In Dubai, they have drawn stall nine among 14 contenders, a position which fails to douse the confidence of his trainer Bob Baffert.

“Nine is fine,” said Baffert, who also trained 2015 U.S. Triple Crown winner American Pharoah.

“He’s settled in pretty well. As long as he shows up, that’s the key. If he runs his race, we know what he can do.”

Smith was all praise for his mount, ranked the No. 1 racehorse in the world.

“I have been blessed with some really, really good horses, but I am not sure I have ever sit on one like this,” Smith said.

“Everything about him, his disposition, his mechanics, the way he gets over the ground … at times you feel as if you are running downhill instead of a level ground. What amazes me most is when the race is over, it looks as if he did not put much effort into it. His recovery time is so quick.”

Arrogate’s Breeders’ Cup Classic and Pegasus World Cup wins came over 2,000 meters on dirt, the same distance and conditions as the $10 million Dubai World Cup.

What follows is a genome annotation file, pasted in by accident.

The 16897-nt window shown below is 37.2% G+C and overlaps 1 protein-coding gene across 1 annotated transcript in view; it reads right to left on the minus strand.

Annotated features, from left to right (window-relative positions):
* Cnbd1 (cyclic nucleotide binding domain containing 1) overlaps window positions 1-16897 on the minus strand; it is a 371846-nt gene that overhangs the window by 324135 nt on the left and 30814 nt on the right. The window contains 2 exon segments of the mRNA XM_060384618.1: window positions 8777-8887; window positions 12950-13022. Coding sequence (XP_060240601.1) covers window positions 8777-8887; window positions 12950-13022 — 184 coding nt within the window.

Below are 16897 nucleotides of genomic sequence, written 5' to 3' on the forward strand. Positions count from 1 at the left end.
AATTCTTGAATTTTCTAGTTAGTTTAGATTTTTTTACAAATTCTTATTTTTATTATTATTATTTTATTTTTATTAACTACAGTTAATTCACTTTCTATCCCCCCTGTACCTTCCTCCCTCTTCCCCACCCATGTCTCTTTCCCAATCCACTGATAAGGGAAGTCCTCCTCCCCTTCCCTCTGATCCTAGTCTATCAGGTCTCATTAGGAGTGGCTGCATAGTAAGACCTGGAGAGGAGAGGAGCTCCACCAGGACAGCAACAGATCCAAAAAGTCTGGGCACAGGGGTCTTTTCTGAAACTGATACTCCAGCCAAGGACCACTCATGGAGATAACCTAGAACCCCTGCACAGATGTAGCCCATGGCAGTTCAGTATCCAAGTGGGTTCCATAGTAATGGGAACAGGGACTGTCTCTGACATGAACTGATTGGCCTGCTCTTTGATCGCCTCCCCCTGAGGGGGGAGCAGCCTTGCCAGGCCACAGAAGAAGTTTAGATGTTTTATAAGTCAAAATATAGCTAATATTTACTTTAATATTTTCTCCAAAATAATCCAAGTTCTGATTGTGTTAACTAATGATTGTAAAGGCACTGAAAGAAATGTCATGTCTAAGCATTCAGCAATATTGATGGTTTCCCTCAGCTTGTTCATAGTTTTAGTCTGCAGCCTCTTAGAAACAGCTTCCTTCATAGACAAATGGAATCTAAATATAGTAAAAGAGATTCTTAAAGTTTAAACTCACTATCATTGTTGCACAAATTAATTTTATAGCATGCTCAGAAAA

Baffert hopes Arrogate can give him a third Dubai World Cup victory after Silver Charm (1998) and Captain Steve (2001).

He suffered a heart attack during his last visit to Dubai in 2012, and watched the World Cup five nights later with stents in two of his blocked arteries. He also watched from even farther afield last year as his other horse, Hoppertunity, finished third behind Chrome and Mike de Kock’s Mubtaahij.

He’s giving Hoppertunity another chance.

“Both my horses are happy and healthy,” Baffert said. “He (Hoppertunity) should be collecting a check again. That is what he does, picks up the pieces in these big races. He reminds me of Pac-Man, he just keeps going. A Dubai World Cup 1-2, that would be something.”